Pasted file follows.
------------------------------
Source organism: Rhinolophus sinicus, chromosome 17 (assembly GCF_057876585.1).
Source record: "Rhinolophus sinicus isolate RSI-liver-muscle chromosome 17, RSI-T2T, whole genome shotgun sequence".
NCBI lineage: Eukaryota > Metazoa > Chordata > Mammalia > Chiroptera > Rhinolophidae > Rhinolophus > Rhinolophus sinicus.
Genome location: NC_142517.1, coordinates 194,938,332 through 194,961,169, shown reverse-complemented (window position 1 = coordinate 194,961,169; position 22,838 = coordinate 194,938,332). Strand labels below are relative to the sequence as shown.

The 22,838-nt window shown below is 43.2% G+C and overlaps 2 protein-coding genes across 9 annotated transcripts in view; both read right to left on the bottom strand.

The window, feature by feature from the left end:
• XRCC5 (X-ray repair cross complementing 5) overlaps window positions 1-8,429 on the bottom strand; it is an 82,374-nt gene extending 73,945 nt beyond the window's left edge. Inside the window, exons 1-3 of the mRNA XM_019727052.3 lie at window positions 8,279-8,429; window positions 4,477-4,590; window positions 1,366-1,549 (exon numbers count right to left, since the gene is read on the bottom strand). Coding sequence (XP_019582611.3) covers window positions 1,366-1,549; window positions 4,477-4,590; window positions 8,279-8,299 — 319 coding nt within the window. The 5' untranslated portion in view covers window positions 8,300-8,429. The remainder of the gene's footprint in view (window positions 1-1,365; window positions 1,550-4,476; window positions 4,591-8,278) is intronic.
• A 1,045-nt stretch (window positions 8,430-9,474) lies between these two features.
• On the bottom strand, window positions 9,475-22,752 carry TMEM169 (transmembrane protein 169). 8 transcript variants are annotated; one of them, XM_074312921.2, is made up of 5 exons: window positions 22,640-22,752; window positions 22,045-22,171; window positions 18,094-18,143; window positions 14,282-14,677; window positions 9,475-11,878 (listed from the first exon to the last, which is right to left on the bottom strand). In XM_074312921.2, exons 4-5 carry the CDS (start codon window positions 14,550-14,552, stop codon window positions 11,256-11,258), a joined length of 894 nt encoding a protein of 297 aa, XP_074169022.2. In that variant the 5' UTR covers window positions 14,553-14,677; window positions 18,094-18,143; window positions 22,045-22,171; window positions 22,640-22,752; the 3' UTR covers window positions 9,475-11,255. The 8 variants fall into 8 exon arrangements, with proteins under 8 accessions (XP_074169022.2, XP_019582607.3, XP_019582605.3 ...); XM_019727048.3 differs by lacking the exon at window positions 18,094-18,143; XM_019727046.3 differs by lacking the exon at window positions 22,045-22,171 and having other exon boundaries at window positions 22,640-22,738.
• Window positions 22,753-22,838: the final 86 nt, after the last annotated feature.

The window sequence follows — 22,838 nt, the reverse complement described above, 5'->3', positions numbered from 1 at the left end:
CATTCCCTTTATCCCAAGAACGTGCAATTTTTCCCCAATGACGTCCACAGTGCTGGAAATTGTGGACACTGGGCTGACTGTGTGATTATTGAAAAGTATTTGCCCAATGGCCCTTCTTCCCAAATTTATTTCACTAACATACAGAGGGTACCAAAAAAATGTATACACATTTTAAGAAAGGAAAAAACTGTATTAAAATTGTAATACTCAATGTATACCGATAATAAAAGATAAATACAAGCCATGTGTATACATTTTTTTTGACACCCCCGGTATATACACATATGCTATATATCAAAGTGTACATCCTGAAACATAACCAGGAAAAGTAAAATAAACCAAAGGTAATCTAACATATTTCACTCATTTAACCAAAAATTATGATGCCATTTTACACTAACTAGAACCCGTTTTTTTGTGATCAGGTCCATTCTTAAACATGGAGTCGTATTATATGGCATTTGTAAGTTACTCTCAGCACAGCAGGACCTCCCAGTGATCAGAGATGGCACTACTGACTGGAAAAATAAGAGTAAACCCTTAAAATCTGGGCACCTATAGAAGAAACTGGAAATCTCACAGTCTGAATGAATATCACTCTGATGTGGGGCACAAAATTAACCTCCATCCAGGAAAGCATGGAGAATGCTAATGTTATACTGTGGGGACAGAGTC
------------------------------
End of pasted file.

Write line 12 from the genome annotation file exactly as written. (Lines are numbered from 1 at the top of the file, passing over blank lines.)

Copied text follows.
CATTCCCTTTATCCCAAGAACGTGCAATTTTTCCCCAATGACGTCCACAGTGCTGGAAATTGTGGACACTGGGCTGACTGTGTGATTATTGAAAAGTATTTGCCCAATGGCCCTTCTTCCCAAATTTATTTCACTAACATACAGAGGGTACCAAAAAAATGTATACACATTTTAAGAAAGGAAAAAACTGTATTAAAATTGTAATACTCAATGTATACCGATAATAAAAGATAAATACAAGCCATGTGTATACATTTTTTTTGACACCCCCGGTATATACACATATGCTATATATCAAAGTGTACATCCTGAAACATAACCAGGAAAAGTAAAATAAACCAAAGGTAATCTAACATATTTCACTCATTTAACCAAAAATTATGATGCCATTTTACACTAACTAGAACCCGTTTTTTTGTGATCAGGTCCATTCTTAAACATGGAGTCGTATTATATGGCATTTGTAAGTTACTCTCAGCACAGCAGGACCTCCCAGTGATCAGAGATGGCACTACTGACTGGAAAAATAAGAGTAAACCCTTAAAATCTGGGCACCTATAGAAGAAACTGGAAATCTCACAGTCTGAATGAATATCACTCTGATGTGGGGCACAAAATTAACCTCCATCCAGGAAAGCATGGAGAATGCTAATGTTATACTGTGGGGACAGAGTC